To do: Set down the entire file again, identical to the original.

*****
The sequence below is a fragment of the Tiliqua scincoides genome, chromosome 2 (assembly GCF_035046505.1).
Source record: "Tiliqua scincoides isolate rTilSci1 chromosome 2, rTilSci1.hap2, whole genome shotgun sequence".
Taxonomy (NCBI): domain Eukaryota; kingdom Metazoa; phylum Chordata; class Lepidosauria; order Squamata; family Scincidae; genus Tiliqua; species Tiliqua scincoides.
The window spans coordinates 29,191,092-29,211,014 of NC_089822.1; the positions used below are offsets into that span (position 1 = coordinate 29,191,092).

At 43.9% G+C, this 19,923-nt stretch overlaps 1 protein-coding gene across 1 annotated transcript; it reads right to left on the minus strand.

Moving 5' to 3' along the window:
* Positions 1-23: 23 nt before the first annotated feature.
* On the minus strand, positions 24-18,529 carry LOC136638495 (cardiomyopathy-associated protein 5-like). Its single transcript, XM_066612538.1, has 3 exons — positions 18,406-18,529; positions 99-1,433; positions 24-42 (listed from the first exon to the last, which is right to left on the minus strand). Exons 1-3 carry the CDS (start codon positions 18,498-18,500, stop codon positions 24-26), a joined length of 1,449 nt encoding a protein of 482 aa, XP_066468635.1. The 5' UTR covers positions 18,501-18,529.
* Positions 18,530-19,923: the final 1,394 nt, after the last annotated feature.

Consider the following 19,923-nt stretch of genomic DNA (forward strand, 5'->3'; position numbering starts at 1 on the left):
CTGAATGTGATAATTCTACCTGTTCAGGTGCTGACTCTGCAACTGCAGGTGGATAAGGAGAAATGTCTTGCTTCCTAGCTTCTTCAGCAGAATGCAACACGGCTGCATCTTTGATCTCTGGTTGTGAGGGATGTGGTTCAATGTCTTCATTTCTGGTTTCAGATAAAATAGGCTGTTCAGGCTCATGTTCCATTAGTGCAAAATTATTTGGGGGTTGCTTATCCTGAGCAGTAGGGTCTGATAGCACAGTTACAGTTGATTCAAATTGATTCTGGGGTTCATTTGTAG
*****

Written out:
The sequence below is a fragment of the Tiliqua scincoides genome, chromosome 2 (assembly GCF_035046505.1).
Source record: "Tiliqua scincoides isolate rTilSci1 chromosome 2, rTilSci1.hap2, whole genome shotgun sequence".
Taxonomy (NCBI): domain Eukaryota; kingdom Metazoa; phylum Chordata; class Lepidosauria; order Squamata; family Scincidae; genus Tiliqua; species Tiliqua scincoides.
The window spans coordinates 29,191,092-29,211,014 of NC_089822.1; the positions used below are offsets into that span (position 1 = coordinate 29,191,092).

At 43.9% G+C, this 19,923-nt stretch overlaps 1 protein-coding gene across 1 annotated transcript; it reads right to left on the minus strand.

Moving 5' to 3' along the window:
* Positions 1-23: 23 nt before the first annotated feature.
* On the minus strand, positions 24-18,529 carry LOC136638495 (cardiomyopathy-associated protein 5-like). Its single transcript, XM_066612538.1, has 3 exons — positions 18,406-18,529; positions 99-1,433; positions 24-42 (listed from the first exon to the last, which is right to left on the minus strand). Exons 1-3 carry the CDS (start codon positions 18,498-18,500, stop codon positions 24-26), a joined length of 1,449 nt encoding a protein of 482 aa, XP_066468635.1. The 5' UTR covers positions 18,501-18,529.
* Positions 18,530-19,923: the final 1,394 nt, after the last annotated feature.

Consider the following 19,923-nt stretch of genomic DNA (forward strand, 5'->3'; position numbering starts at 1 on the left):
CTGAATGTGATAATTCTACCTGTTCAGGTGCTGACTCTGCAACTGCAGGTGGATAAGGAGAAATGTCTTGCTTCCTAGCTTCTTCAGCAGAATGCAACACGGCTGCATCTTTGATCTCTGGTTGTGAGGGATGTGGTTCAATGTCTTCATTTCTGGTTTCAGATAAAATAGGCTGTTCAGGCTCATGTTCCATTAGTGCAAAATTATTTGGGGGTTGCTTATCCTGAGCAGTAGGGTCTGATAGCACAGTTACAGTTGATTCAAATTGATTCTGGGGTTCATTTGTAG